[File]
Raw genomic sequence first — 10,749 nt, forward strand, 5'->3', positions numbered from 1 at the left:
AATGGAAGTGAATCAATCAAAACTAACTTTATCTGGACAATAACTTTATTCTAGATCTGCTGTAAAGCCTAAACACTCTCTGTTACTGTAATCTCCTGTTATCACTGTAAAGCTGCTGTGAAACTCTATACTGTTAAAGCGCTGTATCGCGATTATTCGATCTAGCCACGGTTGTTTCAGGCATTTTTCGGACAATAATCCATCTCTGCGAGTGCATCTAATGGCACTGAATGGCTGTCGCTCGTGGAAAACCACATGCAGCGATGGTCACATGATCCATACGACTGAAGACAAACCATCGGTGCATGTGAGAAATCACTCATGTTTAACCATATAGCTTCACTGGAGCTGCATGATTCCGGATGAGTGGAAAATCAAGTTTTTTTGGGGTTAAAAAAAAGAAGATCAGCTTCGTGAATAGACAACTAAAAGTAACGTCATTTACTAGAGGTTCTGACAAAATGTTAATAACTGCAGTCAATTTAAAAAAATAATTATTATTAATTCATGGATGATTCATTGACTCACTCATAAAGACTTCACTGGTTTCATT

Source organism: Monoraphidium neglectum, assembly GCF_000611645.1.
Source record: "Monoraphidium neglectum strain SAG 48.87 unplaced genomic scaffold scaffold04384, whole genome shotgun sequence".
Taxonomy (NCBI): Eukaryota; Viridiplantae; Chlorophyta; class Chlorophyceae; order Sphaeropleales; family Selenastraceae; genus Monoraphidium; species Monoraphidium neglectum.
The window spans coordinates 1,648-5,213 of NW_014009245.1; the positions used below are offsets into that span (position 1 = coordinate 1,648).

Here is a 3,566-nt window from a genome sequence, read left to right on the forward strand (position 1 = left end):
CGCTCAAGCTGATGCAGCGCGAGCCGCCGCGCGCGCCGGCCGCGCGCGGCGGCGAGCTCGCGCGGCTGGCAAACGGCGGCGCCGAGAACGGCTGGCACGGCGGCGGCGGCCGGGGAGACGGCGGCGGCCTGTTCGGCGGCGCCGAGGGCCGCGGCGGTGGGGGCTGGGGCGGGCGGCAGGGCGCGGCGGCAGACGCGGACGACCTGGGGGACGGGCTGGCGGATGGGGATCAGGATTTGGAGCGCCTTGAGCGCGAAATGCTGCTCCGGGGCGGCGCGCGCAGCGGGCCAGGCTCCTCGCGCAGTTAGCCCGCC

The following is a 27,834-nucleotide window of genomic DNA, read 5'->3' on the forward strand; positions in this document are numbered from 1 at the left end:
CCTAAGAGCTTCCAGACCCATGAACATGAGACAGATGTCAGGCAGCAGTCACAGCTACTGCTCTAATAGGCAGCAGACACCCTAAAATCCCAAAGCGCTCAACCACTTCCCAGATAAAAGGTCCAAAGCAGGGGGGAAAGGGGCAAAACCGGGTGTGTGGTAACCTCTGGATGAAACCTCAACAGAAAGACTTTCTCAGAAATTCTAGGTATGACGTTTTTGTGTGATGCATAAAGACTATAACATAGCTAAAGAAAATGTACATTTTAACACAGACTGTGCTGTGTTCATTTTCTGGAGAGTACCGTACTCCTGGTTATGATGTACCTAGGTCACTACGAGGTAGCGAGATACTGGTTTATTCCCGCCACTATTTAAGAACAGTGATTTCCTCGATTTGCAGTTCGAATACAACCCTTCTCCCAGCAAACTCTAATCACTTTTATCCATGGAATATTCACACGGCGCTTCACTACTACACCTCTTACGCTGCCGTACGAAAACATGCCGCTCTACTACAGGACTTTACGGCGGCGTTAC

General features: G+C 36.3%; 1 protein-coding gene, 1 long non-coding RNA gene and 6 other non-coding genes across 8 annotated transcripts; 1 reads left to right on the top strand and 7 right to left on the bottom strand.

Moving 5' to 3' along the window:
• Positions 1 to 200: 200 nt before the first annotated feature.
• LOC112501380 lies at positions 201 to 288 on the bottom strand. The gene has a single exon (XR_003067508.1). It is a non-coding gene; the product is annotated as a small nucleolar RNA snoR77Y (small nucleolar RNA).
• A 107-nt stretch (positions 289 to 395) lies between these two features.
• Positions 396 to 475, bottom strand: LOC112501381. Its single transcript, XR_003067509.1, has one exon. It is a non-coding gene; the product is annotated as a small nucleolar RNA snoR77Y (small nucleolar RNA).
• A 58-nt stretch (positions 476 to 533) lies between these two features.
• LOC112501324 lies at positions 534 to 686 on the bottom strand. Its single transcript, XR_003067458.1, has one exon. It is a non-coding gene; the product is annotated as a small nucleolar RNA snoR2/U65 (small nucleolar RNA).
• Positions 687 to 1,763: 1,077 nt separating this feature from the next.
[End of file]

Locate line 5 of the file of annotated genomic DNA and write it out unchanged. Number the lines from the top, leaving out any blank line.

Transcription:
Taxonomy (NCBI): Eukaryota; Viridiplantae; Chlorophyta; class Chlorophyceae; order Sphaeropleales; family Selenastraceae; genus Monoraphidium; species Monoraphidium neglectum.